Small server vs cloud: which is best for SMBs?
If, like me, you see no shame in your technical expertise, the style and pitch of some of the cloud sales initiatives presented to small businesses can grate rather painfully on your self-worth.
This has been almost unavoidable while the hardware industry has been bashing out servers best suited to being walled up in an air-conditioned room; you definitely don’t want the grief of maintaining several kilowatts of air con and a stack of batteries because your servers are chunky enough to crush unwary body parts the minute you touch them.
But even five years ago, when cloud started to look like a credible delivery platform, that picture wasn’t wholly accurate. Today, it’s even less so: the smallest servers can deliver sensible resources for small businesses for less than £200, and such devices take up less shelf space and electricity than the sachet-gobbling coffee machines found in MDs’ meeting rooms.
The smallest servers can deliver sensible resources for small businesses for less than £200
So, how should your small business decide whether to invest in its own server or go down the hosted route? What advantages does each offer, and will you pay over the long term for cloud services as your headcount and data storage demands rise? While every business is different, I hope to answer these questions in this feature.
The case for servers
Let’s think back for a second and consider the performance you could buy at the start of the cloud era. The HP ProLiant DL380 G5 was pretty close to de facto standard, and came in with a dual-core Intel Xeon at 2.33GHz and a fair-to-reasonable disk subsystem for around £6,000. It was a rack-mount, and it didn’t like being exposed to the heat of an English summer day; its fans would stir up a racket and, overall, take 600-800W of power to run.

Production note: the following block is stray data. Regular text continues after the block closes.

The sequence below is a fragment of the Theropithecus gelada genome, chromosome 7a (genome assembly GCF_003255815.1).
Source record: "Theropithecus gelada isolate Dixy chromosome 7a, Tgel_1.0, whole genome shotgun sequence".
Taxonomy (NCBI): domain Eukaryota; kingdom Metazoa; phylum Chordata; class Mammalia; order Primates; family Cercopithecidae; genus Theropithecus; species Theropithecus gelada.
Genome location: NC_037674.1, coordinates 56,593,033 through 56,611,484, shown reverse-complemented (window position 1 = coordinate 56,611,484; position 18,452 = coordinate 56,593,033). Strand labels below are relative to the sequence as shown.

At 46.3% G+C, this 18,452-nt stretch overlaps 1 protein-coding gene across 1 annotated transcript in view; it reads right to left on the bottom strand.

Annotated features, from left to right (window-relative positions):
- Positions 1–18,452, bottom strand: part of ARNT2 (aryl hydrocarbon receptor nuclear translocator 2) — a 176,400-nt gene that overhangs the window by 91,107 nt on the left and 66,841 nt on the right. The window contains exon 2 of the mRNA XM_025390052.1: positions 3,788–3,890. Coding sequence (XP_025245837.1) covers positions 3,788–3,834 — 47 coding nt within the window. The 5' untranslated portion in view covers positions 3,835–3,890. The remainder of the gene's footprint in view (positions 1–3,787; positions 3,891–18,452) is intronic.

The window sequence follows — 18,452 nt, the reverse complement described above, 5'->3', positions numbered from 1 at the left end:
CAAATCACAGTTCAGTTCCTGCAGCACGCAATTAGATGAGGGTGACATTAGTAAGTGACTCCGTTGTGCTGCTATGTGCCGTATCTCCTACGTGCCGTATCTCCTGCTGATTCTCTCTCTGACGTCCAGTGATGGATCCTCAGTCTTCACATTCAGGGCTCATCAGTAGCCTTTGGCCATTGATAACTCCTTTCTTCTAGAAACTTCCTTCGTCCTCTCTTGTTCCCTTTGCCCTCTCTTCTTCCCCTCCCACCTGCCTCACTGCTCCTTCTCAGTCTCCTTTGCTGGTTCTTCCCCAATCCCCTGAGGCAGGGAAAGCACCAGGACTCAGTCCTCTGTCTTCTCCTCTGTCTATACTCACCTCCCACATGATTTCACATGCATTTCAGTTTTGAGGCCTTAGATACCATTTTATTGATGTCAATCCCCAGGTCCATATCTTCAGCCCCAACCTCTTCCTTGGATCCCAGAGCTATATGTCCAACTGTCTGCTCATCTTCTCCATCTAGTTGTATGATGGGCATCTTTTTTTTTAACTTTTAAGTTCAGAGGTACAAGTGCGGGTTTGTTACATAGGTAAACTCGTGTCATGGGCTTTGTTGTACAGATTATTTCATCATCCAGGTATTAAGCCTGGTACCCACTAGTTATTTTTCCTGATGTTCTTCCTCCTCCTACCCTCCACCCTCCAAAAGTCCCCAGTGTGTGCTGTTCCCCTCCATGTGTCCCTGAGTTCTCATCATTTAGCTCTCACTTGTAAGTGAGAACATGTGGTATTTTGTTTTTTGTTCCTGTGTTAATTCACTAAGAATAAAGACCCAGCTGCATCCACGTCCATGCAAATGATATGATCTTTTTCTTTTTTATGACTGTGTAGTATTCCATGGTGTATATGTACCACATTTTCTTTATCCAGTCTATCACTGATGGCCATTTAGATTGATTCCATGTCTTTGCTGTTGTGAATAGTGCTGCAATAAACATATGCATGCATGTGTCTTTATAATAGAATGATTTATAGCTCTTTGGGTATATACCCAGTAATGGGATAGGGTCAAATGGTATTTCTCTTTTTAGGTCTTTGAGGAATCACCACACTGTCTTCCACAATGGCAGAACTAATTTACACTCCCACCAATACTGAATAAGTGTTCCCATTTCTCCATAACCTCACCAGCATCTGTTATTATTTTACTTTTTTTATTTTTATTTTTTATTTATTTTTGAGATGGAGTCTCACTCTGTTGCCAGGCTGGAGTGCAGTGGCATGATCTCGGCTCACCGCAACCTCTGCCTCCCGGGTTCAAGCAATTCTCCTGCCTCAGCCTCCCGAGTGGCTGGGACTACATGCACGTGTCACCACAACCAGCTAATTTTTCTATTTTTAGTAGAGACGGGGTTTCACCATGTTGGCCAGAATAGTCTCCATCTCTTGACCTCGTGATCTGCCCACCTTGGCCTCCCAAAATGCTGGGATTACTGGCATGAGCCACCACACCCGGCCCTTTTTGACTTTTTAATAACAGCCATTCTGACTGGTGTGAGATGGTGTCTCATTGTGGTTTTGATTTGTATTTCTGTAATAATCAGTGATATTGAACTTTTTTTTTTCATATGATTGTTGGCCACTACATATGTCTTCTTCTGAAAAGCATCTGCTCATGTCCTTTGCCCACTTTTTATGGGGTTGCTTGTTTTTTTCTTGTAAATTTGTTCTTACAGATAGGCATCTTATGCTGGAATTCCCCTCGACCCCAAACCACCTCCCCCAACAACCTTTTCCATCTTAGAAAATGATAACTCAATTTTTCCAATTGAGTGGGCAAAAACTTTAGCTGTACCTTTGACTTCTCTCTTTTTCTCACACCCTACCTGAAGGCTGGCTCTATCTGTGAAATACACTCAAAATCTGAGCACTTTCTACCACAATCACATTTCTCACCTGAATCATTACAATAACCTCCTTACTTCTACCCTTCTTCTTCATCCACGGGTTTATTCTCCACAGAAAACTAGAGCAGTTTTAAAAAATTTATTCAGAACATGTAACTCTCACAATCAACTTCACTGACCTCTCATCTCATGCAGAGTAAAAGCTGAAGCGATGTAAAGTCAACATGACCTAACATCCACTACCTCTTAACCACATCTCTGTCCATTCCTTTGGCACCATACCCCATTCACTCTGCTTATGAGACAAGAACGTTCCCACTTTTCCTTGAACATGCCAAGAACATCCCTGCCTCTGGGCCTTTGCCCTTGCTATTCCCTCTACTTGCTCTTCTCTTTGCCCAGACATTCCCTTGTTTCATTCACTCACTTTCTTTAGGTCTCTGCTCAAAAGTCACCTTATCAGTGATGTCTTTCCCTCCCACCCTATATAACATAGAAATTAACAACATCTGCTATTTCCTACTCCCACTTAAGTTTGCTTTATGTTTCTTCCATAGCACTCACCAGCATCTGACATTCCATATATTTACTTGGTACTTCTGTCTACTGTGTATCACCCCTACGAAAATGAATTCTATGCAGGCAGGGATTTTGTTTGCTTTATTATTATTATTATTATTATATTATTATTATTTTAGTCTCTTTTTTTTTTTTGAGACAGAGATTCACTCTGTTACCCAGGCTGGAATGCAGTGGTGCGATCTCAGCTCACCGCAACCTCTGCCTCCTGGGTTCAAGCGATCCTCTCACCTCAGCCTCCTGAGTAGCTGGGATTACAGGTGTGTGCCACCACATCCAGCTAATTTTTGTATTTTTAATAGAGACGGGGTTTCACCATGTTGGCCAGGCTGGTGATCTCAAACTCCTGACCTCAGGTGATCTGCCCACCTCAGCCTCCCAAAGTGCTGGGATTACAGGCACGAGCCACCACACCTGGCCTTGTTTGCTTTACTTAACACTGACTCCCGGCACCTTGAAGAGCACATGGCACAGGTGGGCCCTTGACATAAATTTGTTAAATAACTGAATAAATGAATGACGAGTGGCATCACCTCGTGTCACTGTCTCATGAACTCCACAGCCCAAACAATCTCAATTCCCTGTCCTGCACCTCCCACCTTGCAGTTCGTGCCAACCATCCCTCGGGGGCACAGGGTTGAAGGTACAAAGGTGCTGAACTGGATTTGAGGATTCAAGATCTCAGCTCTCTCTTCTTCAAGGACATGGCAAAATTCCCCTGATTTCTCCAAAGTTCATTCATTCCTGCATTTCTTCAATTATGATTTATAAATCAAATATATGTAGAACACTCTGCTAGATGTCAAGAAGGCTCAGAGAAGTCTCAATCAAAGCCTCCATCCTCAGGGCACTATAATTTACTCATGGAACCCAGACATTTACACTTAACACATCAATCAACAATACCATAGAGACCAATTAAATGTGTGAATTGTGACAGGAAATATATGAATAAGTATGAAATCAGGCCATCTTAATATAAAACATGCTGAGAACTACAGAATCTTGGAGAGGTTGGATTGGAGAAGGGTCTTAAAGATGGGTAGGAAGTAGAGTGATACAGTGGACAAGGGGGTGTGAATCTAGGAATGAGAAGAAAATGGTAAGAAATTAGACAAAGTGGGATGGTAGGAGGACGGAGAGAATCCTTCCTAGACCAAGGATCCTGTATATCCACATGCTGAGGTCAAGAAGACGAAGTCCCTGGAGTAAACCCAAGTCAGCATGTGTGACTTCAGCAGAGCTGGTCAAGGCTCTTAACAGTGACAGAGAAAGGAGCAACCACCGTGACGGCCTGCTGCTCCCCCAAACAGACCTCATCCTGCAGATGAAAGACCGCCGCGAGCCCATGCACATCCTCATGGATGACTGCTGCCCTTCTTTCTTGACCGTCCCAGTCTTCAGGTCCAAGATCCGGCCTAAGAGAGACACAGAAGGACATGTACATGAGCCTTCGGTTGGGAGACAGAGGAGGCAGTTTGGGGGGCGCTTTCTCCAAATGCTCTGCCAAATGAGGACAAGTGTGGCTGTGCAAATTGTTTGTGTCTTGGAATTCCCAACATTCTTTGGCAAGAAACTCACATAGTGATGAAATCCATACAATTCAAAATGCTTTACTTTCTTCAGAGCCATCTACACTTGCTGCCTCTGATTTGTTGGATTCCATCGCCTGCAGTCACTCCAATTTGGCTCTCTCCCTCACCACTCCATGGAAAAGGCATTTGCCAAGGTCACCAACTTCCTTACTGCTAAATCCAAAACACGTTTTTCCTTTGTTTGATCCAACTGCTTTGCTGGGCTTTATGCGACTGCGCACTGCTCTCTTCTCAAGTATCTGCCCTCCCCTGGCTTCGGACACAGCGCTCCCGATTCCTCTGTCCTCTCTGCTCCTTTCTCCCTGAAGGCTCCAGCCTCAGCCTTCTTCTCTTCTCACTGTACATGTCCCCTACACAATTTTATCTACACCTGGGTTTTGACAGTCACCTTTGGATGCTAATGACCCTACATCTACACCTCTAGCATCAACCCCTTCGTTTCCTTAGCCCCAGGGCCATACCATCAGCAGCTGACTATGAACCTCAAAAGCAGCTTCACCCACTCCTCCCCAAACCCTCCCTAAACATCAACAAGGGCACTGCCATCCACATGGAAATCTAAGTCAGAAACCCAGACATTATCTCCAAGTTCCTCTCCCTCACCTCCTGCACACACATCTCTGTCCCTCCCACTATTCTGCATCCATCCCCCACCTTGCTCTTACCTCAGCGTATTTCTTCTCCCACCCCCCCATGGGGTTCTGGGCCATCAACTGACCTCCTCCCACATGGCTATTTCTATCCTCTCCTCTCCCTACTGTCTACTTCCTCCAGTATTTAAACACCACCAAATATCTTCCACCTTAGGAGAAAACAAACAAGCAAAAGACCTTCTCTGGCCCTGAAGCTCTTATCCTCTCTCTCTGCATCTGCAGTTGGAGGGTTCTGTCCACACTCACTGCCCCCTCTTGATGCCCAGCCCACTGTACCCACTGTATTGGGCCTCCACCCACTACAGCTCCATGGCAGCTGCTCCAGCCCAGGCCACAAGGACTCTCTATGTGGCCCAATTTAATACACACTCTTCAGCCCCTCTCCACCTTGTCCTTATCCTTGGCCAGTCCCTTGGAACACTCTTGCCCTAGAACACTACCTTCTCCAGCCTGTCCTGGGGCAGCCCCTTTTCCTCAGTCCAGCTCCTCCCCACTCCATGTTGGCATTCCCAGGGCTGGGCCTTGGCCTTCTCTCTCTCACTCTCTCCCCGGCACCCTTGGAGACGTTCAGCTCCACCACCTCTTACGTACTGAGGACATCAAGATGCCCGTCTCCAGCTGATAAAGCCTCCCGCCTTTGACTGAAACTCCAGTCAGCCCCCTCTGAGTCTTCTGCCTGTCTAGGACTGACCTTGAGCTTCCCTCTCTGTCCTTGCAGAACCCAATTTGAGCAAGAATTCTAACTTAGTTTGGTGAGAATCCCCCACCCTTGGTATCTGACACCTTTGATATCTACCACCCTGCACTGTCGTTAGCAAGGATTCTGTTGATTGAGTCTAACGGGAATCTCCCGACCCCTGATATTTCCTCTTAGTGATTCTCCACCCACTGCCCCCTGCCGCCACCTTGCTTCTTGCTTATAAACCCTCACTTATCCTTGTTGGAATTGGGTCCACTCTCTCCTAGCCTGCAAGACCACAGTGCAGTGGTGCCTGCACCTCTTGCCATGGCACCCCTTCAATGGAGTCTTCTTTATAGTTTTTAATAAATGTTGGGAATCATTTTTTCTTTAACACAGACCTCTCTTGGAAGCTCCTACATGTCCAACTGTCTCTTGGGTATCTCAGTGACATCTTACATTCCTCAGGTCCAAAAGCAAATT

Nonetheless, the DL380 was a sales winner, although it was rarely filled to its theoretical maximum capacity of RAM, disk and CPU. Unusually for HP’s server range at that time, there was no direct crossover to a deskside unit – other, less popular parts of the catalogue could be converted from rack to deskside by swapping a few panels and clip-on wheels.
However, the monster thus created would quickly drive the unfortunates expected to sit in the same room completely bananas. Phone calls would be strained, and concentration would suffer. (I know, since I’d often set up a new DL380 by first running it out on a desk in an IT team room; this would be grounds for strong words if it went on for more than a few hours.)
Contrast that with the recent presentation of the Dell PowerEdge VRTX (pronounced “vertex”) at Tech Camp in Paris, in a gold and beige rococo salon, with birds tweeting in the trees outside the open window. Only at the end did the presenter, who had been speaking unamplified, mention that the VRTX (fully populated with four blades, each offering five times the capacity of a DL380) had been left powered up throughout his presentation.
Then there’s the software. Back in 2005, we were bashing away at Windows Server 2003, and only just beginning to understand the 64-bit version. Updates could take you out of action, infections were far from unknown, and many practices and superstitions left over from Windows NT 4 days still dominated management thinking. Complete machine restores from tape in a single-server network were, understandably, the stuff of nightmares.
Today, the proposition is very different. Software developers have had an enormous break from the pressures of quarterly financial results in the shape of an immense recession, when no amount of sexy features would tempt buyers out of their torpor.
This has shown – whether you consider the breakthroughs in Windows Server 2012 or the leaps forward in usability made by the OpenBSD or Ubuntu distributions – that giving a software person a chance to sit and think can allow them to sort out user problems that previously seemed insuperable fixtures of daily life.